contractual tenancy and deposit

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    contractual tenancy and deposit

    My previous tenants are disputing my withholding £1400 of their deposit for damages on a tenancy agreement of >25k. The contract states that the agent will hold the deposit but when commencing the contract I convinced the agent to let me (LL) hold the deposit.

    The tenants are disputing the damages, and I am now worried that they will take legal action - what can they do and what is my position? Have I breached any laws by holding the deposit?

    #2
    When did the tenancy start?
    Did you get it protected in a deposit scheme.
    Allow tenants to protect their own deposits. I want free money when they do it wrong

    Comment


      #3
      tenancy started in april 2009. I did not get it protected in a deposit scheme.

      Comment


        #4
        since the deposit was for a tenancy of more than 25000 pa. you did not have to put it in a deposit protection scheme.
        I offer no guarantee that anything I say is correct. wysiwyg

        Comment


          #5
          I don't see what law you could have breached by holding the deposit instead of the agent.
          Allow tenants to protect their own deposits. I want free money when they do it wrong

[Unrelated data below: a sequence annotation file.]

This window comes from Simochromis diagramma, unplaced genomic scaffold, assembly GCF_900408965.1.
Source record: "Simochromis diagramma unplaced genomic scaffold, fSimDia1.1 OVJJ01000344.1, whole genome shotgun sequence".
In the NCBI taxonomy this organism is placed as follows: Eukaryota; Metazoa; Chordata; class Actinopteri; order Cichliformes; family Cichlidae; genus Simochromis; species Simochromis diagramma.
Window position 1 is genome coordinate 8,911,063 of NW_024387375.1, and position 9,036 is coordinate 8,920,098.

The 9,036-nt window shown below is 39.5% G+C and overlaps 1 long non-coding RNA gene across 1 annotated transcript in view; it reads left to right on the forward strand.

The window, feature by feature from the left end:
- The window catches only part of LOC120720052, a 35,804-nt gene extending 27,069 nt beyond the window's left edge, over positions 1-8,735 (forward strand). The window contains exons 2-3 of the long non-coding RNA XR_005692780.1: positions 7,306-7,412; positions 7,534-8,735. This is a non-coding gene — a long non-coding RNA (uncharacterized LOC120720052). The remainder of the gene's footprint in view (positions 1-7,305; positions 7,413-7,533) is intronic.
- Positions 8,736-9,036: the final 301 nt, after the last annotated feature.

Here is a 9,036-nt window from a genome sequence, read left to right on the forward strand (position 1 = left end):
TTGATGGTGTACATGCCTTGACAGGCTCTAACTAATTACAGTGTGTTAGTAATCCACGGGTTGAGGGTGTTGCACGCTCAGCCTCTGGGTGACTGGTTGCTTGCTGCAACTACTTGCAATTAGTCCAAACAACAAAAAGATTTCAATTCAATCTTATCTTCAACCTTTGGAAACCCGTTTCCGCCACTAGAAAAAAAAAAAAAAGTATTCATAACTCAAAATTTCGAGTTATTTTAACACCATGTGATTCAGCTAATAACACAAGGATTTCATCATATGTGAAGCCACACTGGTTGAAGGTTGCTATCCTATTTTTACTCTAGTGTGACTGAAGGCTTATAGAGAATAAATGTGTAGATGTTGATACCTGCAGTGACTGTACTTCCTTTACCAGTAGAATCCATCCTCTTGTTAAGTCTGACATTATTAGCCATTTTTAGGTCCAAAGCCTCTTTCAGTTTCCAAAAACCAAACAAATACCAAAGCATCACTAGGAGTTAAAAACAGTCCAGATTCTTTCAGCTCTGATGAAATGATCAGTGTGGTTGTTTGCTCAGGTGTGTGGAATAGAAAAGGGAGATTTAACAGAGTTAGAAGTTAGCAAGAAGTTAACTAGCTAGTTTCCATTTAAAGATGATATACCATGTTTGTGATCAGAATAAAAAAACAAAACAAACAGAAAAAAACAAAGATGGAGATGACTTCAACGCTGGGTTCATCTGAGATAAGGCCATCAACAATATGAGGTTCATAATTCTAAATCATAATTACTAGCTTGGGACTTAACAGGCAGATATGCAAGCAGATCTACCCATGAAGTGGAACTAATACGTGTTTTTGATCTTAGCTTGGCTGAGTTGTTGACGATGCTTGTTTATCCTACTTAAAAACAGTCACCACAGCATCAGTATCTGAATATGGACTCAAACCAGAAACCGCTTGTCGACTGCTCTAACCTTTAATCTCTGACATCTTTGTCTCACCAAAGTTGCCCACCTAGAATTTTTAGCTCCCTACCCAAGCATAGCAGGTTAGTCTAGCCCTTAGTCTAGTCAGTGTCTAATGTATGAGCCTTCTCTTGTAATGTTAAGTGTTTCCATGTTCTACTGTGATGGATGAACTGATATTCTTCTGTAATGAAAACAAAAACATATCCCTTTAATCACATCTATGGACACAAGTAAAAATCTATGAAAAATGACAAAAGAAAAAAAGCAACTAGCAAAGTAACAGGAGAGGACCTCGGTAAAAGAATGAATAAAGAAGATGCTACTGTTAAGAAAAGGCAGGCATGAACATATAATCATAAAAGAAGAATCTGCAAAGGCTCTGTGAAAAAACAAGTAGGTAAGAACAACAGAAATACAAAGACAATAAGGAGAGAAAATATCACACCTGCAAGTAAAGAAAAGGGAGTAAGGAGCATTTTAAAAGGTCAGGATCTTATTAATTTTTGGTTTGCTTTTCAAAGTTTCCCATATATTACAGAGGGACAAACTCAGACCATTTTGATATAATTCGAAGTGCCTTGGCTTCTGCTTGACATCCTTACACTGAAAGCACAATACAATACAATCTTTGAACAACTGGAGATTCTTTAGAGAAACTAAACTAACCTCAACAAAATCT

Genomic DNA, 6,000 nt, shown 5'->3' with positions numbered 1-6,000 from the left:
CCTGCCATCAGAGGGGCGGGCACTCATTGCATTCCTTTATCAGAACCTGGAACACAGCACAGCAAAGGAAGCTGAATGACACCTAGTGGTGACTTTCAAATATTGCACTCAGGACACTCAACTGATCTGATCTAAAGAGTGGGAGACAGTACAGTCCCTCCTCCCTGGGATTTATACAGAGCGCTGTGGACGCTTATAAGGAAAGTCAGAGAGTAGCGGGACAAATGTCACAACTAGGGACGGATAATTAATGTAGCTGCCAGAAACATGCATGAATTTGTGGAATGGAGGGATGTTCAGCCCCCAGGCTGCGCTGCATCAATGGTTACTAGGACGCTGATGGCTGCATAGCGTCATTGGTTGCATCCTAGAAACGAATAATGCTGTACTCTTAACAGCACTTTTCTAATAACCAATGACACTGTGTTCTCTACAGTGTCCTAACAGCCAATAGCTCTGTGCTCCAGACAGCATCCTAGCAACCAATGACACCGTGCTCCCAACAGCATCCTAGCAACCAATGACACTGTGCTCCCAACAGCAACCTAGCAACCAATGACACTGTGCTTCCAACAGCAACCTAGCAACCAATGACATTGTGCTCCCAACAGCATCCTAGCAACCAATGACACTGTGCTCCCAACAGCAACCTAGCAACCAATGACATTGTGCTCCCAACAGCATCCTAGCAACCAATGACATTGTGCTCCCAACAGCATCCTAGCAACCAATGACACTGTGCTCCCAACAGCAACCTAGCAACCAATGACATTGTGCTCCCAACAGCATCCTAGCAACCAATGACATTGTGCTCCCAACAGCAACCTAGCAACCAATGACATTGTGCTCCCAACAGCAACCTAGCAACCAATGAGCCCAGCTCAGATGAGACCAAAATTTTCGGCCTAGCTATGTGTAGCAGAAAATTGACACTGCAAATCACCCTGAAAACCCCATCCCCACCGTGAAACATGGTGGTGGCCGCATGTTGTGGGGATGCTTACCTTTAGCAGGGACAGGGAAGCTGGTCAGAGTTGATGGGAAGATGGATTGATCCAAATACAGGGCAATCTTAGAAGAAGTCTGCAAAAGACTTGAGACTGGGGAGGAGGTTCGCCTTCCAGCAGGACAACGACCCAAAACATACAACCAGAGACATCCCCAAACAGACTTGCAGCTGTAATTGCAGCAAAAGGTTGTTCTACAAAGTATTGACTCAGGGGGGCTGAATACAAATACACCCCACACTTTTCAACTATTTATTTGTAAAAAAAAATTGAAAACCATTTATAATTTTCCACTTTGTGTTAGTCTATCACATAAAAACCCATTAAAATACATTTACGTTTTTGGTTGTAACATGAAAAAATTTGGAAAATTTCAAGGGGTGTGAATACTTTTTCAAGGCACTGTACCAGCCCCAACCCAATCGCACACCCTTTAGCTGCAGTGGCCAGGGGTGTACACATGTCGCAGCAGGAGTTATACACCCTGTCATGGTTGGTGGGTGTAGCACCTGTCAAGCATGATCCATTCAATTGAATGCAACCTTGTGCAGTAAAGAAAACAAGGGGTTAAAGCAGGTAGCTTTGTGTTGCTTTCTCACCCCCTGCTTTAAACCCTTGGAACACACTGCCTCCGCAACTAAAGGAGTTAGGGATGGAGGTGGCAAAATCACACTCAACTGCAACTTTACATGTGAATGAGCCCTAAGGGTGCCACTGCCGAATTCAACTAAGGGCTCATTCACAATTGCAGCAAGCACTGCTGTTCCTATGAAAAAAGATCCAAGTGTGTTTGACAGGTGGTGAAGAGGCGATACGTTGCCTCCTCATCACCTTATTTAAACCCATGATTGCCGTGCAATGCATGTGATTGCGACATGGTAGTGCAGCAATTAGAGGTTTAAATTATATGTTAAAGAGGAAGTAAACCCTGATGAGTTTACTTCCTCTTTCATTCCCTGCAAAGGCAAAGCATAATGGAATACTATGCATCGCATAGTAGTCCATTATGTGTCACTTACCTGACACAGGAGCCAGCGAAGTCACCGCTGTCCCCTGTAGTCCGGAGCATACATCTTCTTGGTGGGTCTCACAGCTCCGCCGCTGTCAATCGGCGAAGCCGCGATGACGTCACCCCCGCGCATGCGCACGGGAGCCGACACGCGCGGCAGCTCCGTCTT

Comment


            #6
            The tenants are disputing the damages, and I am now worried that they will take legal action - what can they do and what is my position?
            They can issue a county court claim for return of the deposit. It would be allocated to the small claims track, so you don't need a solicitor to defend yourself. The deposit is the tenant's money and you would have to provide evidence to prove a loss of £1,400, thereby entitling you to keep the tenant's money. Ideally, the evidence would include a check-in inventory report (signed by the tenant) and check-out, and receipts and/or quotes for the repairs. Without such evidence, you'd be likely to lose the claim.

            Assuming you could prove the damage, the court would also look at the reasonableness of the charges - for example, if you charged £500 for a repair which one would expect to cost £100, then you will probably not be awarded the full amount, even if you had a receipt for it.

            In addition, the tenant is not liable for fair wear and tear (the minor knocks, scratches etc which happen with everyday, non-negligent, use), and the landlord is not entitled to 'betterment'. An example of the latter would be charging the full replacement cost of a damaged, five year old fitted carpet. In this example, you would only be entitled to a portion of the replacement cost of a similar quality carpet, calculated on the expected lifespan of the carpet - if you'd expect it to have lasted 10 years, then you'd have lost five years of use, therefore you'd be entitled to roughly 50% of the replacement cost.

            Have I breached any laws by holding the deposit?
            No.

            Comment

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